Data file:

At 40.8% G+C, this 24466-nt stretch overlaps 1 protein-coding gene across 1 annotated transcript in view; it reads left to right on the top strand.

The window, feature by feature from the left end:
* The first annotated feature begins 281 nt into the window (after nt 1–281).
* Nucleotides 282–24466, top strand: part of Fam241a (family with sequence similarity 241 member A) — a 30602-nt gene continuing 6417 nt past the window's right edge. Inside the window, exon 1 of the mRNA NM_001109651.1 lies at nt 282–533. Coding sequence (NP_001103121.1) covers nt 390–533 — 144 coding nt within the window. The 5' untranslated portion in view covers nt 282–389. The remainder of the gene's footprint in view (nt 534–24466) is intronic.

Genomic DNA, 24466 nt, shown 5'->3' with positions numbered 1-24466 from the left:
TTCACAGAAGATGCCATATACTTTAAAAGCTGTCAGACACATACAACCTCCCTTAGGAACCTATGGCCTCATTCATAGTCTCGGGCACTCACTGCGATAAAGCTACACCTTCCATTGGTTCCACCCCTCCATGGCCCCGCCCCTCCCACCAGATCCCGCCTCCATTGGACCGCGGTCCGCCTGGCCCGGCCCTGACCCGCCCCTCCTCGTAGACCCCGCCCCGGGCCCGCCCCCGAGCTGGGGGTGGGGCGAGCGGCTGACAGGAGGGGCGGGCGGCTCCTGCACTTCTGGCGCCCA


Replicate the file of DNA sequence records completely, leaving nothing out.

At 40.8% G+C, this 24466-nt stretch overlaps 1 protein-coding gene across 1 annotated transcript in view; it reads left to right on the top strand.

The window, feature by feature from the left end:
* The first annotated feature begins 281 nt into the window (after nt 1–281).
* Nucleotides 282–24466, top strand: part of Fam241a (family with sequence similarity 241 member A) — a 30602-nt gene continuing 6417 nt past the window's right edge. Inside the window, exon 1 of the mRNA NM_001109651.1 lies at nt 282–533. Coding sequence (NP_001103121.1) covers nt 390–533 — 144 coding nt within the window. The 5' untranslated portion in view covers nt 282–389. The remainder of the gene's footprint in view (nt 534–24466) is intronic.

Genomic DNA, 24466 nt, shown 5'->3' with positions numbered 1-24466 from the left:
TTCACAGAAGATGCCATATACTTTAAAAGCTGTCAGACACATACAACCTCCCTTAGGAACCTATGGCCTCATTCATAGTCTCGGGCACTCACTGCGATAAAGCTACACCTTCCATTGGTTCCACCCCTCCATGGCCCCGCCCCTCCCACCAGATCCCGCCTCCATTGGACCGCGGTCCGCCTGGCCCGGCCCTGACCCGCCCCTCCTCGTAGACCCCGCCCCGGGCCCGCCCCCGAGCTGGGGGTGGGGCGAGCGGCTGACAGGAGGGGCGGGCGGCTCCTGCACTTCTGGCGCCCA